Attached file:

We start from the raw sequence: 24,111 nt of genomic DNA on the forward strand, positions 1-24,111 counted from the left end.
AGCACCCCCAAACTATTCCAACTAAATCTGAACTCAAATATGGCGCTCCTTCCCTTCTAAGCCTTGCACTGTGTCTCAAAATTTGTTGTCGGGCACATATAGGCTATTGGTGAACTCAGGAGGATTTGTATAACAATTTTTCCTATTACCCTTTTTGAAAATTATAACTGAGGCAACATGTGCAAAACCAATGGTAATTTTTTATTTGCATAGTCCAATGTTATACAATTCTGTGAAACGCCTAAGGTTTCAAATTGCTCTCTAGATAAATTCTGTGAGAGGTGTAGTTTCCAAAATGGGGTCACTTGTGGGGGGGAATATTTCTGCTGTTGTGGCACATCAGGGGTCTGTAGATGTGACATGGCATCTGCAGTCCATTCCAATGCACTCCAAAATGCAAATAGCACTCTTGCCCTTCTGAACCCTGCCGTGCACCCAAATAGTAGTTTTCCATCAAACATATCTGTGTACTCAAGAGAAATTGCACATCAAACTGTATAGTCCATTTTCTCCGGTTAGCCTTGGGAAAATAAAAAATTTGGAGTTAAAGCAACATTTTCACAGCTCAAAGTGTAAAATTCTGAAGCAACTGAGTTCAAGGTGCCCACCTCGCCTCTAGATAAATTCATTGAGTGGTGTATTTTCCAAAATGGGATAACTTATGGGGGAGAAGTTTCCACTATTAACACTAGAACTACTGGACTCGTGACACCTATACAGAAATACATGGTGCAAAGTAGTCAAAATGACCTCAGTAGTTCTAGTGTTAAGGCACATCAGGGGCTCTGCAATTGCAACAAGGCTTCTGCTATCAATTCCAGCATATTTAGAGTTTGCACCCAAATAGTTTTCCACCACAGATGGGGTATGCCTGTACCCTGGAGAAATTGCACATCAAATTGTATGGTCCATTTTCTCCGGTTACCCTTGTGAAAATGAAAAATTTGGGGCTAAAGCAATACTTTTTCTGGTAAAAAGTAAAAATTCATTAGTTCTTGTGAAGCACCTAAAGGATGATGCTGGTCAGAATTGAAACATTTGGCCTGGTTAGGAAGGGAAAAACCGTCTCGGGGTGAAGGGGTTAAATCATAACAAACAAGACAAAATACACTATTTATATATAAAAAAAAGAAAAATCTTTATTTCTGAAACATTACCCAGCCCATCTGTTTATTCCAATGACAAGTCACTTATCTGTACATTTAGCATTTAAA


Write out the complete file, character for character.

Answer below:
We start from the raw sequence: 24,111 nt of genomic DNA on the forward strand, positions 1-24,111 counted from the left end.
AGCACCCCCAAACTATTCCAACTAAATCTGAACTCAAATATGGCGCTCCTTCCCTTCTAAGCCTTGCACTGTGTCTCAAAATTTGTTGTCGGGCACATATAGGCTATTGGTGAACTCAGGAGGATTTGTATAACAATTTTTCCTATTACCCTTTTTGAAAATTATAACTGAGGCAACATGTGCAAAACCAATGGTAATTTTTTATTTGCATAGTCCAATGTTATACAATTCTGTGAAACGCCTAAGGTTTCAAATTGCTCTCTAGATAAATTCTGTGAGAGGTGTAGTTTCCAAAATGGGGTCACTTGTGGGGGGGAATATTTCTGCTGTTGTGGCACATCAGGGGTCTGTAGATGTGACATGGCATCTGCAGTCCATTCCAATGCACTCCAAAATGCAAATAGCACTCTTGCCCTTCTGAACCCTGCCGTGCACCCAAATAGTAGTTTTCCATCAAACATATCTGTGTACTCAAGAGAAATTGCACATCAAACTGTATAGTCCATTTTCTCCGGTTAGCCTTGGGAAAATAAAAAATTTGGAGTTAAAGCAACATTTTCACAGCTCAAAGTGTAAAATTCTGAAGCAACTGAGTTCAAGGTGCCCACCTCGCCTCTAGATAAATTCATTGAGTGGTGTATTTTCCAAAATGGGATAACTTATGGGGGAGAAGTTTCCACTATTAACACTAGAACTACTGGACTCGTGACACCTATACAGAAATACATGGTGCAAAGTAGTCAAAATGACCTCAGTAGTTCTAGTGTTAAGGCACATCAGGGGCTCTGCAATTGCAACAAGGCTTCTGCTATCAATTCCAGCATATTTAGAGTTTGCACCCAAATAGTTTTCCACCACAGATGGGGTATGCCTGTACCCTGGAGAAATTGCACATCAAATTGTATGGTCCATTTTCTCCGGTTACCCTTGTGAAAATGAAAAATTTGGGGCTAAAGCAATACTTTTTCTGGTAAAAAGTAAAAATTCATTAGTTCTTGTGAAGCACCTAAAGGATGATGCTGGTCAGAATTGAAACATTTGGCCTGGTTAGGAAGGGAAAAACCGTCTCGGGGTGAAGGGGTTAAATCATAACAAACAAGACAAAATACACTATTTATATATAAAAAAAAGAAAAATCTTTATTTCTGAAACATTACCCAGCCCATCTGTTTATTCCAATGACAAGTCACTTATCTGTACATTTAGCATTTAAA